It’s clear that this revised Polo is an evolution rather than a revolution. Outside, only a subtle grille and rear bumper change hint at an update, with a few new paint colours thrown in for good measure. The major changes are under the skin, with a revised interior and new engine line-up.
The 1.4 litre petrol has been replaced by a 1.2 turbocharged TSI engine, in 90hp or 110hp guises, while the 1.2 and 1.6 TDI engines from the previous line-up have been replaced by two new 1.4 three-cylinder diesels (75hp and 90hp).
The previous best-selling engine, the 1.2-litre, has been retired and replaced with two new 1.0-litre three-cylinder engines, as seen in the smaller Up model, with 60hp and 75hp respectively.
With a list price of £12,960, this 1.0-litre 75hp SE model replaces the previous Match edition, and is likely to be the top seller across the range.
Inside the cabin, the premium fit and finish of the car is immediately apparent. The steering wheel has been lifted directly from the current Golf, with sculpted leather and easy-to-access steering wheel controls for entertainment and the optional cruise control.
The most obvious update, however, is the touchscreen system, standard across the whole range. The S model gets a 5-inch model, while SE and above are fitted with a 6.5-inch capacitive screen, that is clear to view, and responsive to use. All models also include DAB radio, Bluetooth connectivity and a USB socket for charging and music playback.
The Polo is a very practical supermini, seating four tall adults with ease. The boot is narrow, but removing the false floor gives extra depth, and the rear seats fold fully flat. Storage pockets are abundant, with a large glovebox that is square and deep.
While the Polo is solid and well built, it is certainly more function than form. It’s not a car that would offend, but lacks the character of some of its rivals. The seats begin to feel uncomfortable after a while, and don’t offer the same support of those found in the rival Fiesta, but the Polo’s entertainment and interior design are well ahead. Some may call the interior plain, but it’s not likely to date as quickly.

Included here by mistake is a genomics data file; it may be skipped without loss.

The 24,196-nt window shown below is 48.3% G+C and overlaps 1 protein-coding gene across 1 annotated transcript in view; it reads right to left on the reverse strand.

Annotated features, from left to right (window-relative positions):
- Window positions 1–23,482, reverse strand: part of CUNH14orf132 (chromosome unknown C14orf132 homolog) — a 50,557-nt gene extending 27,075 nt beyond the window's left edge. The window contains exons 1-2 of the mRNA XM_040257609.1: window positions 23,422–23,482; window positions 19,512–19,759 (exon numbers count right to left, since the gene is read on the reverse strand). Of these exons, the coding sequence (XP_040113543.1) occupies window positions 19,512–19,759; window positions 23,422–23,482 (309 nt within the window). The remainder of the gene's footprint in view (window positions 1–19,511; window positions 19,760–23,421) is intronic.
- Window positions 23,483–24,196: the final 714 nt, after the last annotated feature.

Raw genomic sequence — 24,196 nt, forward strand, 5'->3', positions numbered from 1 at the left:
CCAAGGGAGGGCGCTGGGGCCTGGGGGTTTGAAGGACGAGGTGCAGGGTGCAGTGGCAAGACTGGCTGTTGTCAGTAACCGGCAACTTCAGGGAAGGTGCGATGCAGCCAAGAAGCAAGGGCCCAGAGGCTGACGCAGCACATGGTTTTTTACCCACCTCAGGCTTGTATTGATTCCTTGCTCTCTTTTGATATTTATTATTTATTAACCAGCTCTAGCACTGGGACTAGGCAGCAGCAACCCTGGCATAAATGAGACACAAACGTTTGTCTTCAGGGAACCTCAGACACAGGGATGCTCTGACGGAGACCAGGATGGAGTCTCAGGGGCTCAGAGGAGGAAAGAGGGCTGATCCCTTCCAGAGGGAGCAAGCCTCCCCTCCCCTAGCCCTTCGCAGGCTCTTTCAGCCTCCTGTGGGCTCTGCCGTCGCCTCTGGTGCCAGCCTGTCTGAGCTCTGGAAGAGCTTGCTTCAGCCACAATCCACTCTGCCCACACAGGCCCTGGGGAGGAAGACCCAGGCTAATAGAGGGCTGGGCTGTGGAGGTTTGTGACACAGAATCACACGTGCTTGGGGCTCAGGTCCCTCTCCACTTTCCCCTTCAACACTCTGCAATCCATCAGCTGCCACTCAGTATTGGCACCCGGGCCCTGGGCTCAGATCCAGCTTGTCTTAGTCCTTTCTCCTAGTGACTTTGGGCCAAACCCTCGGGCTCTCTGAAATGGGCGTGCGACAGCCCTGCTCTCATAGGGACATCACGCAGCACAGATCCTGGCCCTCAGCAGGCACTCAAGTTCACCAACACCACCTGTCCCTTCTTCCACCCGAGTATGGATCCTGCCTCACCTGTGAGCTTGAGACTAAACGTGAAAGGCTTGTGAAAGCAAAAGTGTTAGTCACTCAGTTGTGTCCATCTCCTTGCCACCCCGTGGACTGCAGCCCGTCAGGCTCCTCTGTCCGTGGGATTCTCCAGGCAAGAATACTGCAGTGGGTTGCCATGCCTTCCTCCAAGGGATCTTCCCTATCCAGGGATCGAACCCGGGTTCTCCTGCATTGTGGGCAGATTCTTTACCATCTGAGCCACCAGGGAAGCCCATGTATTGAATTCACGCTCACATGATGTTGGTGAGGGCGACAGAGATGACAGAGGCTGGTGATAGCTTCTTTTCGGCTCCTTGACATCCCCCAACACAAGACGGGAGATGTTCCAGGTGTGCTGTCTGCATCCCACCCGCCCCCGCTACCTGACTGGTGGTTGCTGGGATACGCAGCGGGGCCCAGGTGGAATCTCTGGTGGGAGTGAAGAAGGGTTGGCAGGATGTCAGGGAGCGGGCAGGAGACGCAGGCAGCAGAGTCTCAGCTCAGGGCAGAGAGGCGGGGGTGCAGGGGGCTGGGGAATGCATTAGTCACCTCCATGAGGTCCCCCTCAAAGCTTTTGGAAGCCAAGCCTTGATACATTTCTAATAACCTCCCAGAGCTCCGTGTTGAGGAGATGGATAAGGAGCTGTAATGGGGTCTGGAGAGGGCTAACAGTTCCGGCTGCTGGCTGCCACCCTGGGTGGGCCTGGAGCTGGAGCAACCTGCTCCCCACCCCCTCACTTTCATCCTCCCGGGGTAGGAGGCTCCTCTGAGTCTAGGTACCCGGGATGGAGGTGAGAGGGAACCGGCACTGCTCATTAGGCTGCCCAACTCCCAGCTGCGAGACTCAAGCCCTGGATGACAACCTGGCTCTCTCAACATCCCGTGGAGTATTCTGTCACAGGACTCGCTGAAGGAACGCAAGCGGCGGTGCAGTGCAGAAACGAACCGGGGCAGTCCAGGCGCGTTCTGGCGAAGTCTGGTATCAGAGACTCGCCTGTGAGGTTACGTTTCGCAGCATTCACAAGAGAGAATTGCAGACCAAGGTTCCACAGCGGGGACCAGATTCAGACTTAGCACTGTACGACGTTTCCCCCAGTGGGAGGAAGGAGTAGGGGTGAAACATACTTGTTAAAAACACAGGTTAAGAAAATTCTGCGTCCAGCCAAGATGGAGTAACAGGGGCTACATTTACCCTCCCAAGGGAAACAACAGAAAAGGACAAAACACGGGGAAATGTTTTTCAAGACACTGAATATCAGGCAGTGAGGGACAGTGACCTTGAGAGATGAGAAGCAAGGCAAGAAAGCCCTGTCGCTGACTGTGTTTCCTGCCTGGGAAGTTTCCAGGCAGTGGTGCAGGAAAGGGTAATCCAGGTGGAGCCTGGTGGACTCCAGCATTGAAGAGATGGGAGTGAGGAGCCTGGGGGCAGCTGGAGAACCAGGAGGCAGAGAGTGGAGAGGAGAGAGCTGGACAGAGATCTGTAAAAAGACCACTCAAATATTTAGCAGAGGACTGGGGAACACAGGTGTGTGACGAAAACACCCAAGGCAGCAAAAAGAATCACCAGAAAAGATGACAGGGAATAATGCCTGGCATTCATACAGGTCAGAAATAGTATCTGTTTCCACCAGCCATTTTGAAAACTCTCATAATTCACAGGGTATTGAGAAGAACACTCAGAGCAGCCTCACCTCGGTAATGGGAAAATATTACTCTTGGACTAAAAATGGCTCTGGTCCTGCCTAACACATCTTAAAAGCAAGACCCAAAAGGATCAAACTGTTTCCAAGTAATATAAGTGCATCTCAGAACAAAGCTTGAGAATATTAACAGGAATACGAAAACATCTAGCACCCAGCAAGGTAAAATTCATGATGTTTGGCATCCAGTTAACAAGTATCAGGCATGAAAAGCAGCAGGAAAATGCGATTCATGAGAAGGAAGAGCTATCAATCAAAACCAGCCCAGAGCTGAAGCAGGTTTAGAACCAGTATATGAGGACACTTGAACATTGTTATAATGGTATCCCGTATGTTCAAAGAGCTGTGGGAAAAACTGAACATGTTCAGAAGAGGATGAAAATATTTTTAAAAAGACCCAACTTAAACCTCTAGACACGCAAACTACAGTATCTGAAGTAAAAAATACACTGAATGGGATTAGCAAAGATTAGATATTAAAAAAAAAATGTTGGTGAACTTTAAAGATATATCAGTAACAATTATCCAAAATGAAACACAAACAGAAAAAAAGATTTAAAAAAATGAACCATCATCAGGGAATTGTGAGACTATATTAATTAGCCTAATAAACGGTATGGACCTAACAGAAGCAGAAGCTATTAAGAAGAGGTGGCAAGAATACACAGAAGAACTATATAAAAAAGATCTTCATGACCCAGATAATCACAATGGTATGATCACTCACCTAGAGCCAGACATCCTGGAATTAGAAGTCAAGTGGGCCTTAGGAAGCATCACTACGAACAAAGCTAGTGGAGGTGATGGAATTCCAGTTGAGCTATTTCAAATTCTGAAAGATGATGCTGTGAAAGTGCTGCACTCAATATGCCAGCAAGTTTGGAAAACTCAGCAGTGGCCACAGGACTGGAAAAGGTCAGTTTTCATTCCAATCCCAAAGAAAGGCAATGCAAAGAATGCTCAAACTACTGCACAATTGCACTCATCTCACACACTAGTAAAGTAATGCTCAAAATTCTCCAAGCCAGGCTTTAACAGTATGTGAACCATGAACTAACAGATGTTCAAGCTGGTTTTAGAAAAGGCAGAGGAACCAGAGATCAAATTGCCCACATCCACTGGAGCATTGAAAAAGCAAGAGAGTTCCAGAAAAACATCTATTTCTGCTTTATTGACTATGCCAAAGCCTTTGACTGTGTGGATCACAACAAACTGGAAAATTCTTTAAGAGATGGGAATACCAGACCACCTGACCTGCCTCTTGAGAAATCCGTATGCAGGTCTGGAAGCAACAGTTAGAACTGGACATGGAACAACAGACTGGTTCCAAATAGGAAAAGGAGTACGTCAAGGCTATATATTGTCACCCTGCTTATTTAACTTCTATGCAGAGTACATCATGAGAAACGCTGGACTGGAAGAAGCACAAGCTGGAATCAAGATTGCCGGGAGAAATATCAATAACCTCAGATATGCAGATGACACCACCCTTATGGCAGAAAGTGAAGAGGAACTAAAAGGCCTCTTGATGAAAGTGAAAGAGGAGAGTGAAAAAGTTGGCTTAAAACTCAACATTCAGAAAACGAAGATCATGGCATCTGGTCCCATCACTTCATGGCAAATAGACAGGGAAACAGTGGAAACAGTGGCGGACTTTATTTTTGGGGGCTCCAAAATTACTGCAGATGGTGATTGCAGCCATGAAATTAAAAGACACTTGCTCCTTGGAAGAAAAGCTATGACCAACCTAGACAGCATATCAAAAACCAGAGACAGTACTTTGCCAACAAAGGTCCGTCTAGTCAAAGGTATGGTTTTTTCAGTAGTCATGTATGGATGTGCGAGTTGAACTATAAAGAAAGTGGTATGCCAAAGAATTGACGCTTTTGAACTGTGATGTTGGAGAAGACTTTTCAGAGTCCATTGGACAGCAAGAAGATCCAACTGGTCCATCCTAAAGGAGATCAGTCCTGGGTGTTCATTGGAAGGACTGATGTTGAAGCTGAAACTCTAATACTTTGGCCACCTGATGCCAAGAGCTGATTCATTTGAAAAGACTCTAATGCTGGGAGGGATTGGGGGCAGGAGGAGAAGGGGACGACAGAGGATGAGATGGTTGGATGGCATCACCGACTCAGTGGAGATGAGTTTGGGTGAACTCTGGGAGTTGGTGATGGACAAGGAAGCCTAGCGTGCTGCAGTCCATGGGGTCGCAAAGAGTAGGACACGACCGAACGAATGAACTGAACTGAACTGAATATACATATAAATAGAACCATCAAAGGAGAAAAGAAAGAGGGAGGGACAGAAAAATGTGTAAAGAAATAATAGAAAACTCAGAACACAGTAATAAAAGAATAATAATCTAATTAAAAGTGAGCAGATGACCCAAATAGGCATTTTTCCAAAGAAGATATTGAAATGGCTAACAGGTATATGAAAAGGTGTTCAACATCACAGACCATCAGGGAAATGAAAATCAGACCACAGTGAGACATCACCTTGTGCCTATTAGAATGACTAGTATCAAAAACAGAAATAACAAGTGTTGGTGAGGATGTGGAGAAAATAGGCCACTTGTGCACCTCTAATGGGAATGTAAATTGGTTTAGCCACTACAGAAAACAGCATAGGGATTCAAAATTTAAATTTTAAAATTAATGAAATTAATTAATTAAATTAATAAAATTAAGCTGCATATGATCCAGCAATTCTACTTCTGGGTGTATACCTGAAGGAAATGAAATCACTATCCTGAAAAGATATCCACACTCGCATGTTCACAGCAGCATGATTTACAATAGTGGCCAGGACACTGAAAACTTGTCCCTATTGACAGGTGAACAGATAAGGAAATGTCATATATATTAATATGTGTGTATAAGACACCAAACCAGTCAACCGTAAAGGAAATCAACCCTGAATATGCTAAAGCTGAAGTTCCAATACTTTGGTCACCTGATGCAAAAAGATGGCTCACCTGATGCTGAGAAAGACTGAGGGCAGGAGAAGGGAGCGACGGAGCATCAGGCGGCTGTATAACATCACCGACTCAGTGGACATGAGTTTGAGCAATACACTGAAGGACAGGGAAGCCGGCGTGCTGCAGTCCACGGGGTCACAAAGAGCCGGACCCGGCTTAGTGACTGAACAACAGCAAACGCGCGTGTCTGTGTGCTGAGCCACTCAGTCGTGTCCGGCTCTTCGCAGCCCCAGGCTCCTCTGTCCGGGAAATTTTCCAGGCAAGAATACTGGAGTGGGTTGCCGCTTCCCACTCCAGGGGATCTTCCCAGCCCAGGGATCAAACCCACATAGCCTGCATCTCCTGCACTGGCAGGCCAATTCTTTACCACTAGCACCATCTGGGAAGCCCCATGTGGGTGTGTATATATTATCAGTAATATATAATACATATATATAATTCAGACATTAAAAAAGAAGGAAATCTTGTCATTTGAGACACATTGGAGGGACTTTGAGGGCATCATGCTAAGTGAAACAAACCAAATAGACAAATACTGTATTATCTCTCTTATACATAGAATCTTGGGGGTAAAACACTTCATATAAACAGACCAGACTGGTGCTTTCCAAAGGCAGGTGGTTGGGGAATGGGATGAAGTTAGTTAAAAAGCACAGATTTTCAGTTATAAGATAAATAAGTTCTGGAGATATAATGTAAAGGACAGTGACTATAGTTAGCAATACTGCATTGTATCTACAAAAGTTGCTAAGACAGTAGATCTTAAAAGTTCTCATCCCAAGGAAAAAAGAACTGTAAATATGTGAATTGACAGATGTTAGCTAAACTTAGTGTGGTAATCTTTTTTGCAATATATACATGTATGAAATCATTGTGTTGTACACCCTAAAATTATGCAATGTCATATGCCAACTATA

Remote central locking, electrically adjusted mirrors and air conditioning are also fitted. Externally, the SE gains 15-inch alloys, body-coloured handles and mirrors, and a sprinkling of chrome trim on the front grille.
Safety kit is also high on the agenda for Volkswagen, with post-collision braking fitted as standard across the range. This automatically applies the brakes following a collision. As you might expect, we didn’t get the chance to trial this feature, but any effort to reduce the impact of a collision is welcome.
Adaptive cruise control and city emergency braking (£500), driver alert system (£25) and navigation (£700) are also available as options.
The three-cylinder engine feels smooth and nippy, only beginning to struggle on hill climbs. It copes well with general town and country driving, and while initially noisy on the motorway, soon settles down. It’s not an engine you’d want to drive hundreds of motorway miles with, but the occasional trip wouldn’t be ruled out.
The ride is smooth, and the tall proportions and large windows make visibility excellent, although the rear view mirror is a little small. Economy is reasonable, with the engine returning a combined figure of 58.9mpg.
The main stumbling block of this otherwise capable engine is CO2 emissions. With petrol engines in both the Fiesta and 208’s ranges achieving sub-100g/km, the 108g/km offered by the Polo seems a little off the mark. It’s something the German manufacturer will address later in the year, with the launch of the Bluemotion model.
For the first time, Volkswagen is to offer Bluemotion models in both petrol and diesel variants, and while a shame it is not available at launch, it’s likely that these models will have much more fleet appeal. CO2 emissions for the 1.0-litre petrol Bluemotion car will be 94g/km, while the diesel will emit 82g/km CO2.
The updated range, excluding these models, is on sale now, and the first deliveries are expected early this summer.
If your fleet needs a practical, efficient and safe supermini, then the updated Polo is a good choice. With one of the diesel engines, or the 1.4 TSI arriving soon, it may even be suitable for someone looking to downsize from a Golf. The cabin experience and quality is not a million miles away, and the car doesn’t feel small.
It may lack the driving character and design appeal of the Fiesta or 208, but this facelift is a worthwhile upgrade to an already well respected car.